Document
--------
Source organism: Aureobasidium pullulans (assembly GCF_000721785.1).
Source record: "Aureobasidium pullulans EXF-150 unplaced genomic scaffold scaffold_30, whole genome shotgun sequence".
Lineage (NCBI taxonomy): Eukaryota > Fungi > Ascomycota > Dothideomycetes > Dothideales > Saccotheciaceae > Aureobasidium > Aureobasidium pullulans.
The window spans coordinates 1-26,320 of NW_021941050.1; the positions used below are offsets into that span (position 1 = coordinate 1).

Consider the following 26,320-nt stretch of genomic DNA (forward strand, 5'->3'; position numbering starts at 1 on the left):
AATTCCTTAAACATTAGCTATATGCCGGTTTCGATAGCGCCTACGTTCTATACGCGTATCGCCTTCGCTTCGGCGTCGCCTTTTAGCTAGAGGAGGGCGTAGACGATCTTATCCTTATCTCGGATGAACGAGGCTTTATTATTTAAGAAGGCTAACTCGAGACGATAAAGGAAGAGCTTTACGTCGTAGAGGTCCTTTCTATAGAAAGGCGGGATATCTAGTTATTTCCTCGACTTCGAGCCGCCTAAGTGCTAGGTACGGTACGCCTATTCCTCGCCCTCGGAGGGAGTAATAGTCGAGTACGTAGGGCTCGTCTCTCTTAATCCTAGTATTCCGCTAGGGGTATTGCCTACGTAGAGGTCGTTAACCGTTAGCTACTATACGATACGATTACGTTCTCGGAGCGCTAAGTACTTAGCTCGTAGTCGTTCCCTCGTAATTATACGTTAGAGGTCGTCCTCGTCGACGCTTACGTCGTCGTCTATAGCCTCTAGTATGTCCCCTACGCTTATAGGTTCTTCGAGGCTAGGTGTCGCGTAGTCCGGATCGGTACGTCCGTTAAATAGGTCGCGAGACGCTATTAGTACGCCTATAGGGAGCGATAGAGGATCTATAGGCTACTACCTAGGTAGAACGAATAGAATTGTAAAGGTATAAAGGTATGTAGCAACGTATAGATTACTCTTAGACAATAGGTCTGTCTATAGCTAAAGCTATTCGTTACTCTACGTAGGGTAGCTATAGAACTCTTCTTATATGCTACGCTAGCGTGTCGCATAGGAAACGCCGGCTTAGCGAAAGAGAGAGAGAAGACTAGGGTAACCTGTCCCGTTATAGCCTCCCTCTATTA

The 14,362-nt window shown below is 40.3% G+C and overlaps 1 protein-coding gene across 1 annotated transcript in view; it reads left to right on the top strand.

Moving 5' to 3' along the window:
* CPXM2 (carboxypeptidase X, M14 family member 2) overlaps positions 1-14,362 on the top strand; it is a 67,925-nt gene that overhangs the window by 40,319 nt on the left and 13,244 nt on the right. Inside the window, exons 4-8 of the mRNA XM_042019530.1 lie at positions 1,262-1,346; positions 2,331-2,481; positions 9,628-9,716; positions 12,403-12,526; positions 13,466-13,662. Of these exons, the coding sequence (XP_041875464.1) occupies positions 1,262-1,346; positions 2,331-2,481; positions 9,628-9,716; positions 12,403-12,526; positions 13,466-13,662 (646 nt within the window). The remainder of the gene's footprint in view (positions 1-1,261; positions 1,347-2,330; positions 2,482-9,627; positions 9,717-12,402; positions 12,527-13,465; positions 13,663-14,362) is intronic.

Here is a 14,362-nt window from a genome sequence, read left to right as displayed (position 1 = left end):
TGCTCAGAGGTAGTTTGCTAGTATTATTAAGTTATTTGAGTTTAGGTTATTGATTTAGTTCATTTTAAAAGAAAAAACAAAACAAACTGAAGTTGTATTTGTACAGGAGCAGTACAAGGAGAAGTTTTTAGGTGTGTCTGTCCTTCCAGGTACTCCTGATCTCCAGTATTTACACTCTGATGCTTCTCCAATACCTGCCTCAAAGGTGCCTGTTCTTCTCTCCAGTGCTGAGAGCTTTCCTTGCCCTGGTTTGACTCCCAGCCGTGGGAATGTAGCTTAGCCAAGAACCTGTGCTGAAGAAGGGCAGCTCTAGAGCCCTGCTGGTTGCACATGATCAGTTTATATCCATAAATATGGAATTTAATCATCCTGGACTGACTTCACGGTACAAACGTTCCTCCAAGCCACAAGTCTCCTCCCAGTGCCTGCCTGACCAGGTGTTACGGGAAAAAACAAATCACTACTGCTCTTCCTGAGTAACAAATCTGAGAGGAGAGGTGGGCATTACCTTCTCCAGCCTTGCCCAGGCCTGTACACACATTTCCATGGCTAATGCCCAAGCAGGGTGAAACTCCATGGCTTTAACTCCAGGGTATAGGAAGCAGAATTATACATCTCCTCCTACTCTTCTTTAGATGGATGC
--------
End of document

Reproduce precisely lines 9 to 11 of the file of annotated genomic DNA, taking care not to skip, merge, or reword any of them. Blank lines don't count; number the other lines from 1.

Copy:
* CPXM2 (carboxypeptidase X, M14 family member 2) overlaps positions 1-14,362 on the top strand; it is a 67,925-nt gene that overhangs the window by 40,319 nt on the left and 13,244 nt on the right. Inside the window, exons 4-8 of the mRNA XM_042019530.1 lie at positions 1,262-1,346; positions 2,331-2,481; positions 9,628-9,716; positions 12,403-12,526; positions 13,466-13,662. Of these exons, the coding sequence (XP_041875464.1) occupies positions 1,262-1,346; positions 2,331-2,481; positions 9,628-9,716; positions 12,403-12,526; positions 13,466-13,662 (646 nt within the window). The remainder of the gene's footprint in view (positions 1-1,261; positions 1,347-2,330; positions 2,482-9,627; positions 9,717-12,402; positions 12,527-13,465; positions 13,663-14,362) is intronic.

Here is a 14,362-nt window from a genome sequence, read left to right as displayed (position 1 = left end):
TGCTCAGAGGTAGTTTGCTAGTATTATTAAGTTATTTGAGTTTAGGTTATTGATTTAGTTCATTTTAAAAGAAAAAACAAAACAAACTGAAGTTGTATTTGTACAGGAGCAGTACAAGGAGAAGTTTTTAGGTGTGTCTGTCCTTCCAGGTACTCCTGATCTCCAGTATTTACACTCTGATGCTTCTCCAATACCTGCCTCAAAGGTGCCTGTTCTTCTCTCCAGTGCTGAGAGCTTTCCTTGCCCTGGTTTGACTCCCAGCCGTGGGAATGTAGCTTAGCCAAGAACCTGTGCTGAAGAAGGGCAGCTCTAGAGCCCTGCTGGTTGCACATGATCAGTTTATATCCATAAATATGGAATTTAATCATCCTGGACTGACTTCACGGTACAAACGTTCCTCCAAGCCACAAGTCTCCTCCCAGTGCCTGCCTGACCAGGTGTTACGGGAAAAAACAAATCACTACTGCTCTTCCTGAGTAACAAATCTGAGAGGAGAGGTGGGCATTACCTTCTCCAGCCTTGCCCAGGCCTGTACACACATTTCCATGGCTAATGCCCAAGCAGGGTGAAACTCCATGGCTTTAACTCCAGGGTATAGGAAGCAGAATTATACATCTCCTCCTACTCTTCTTTAGATGGATGC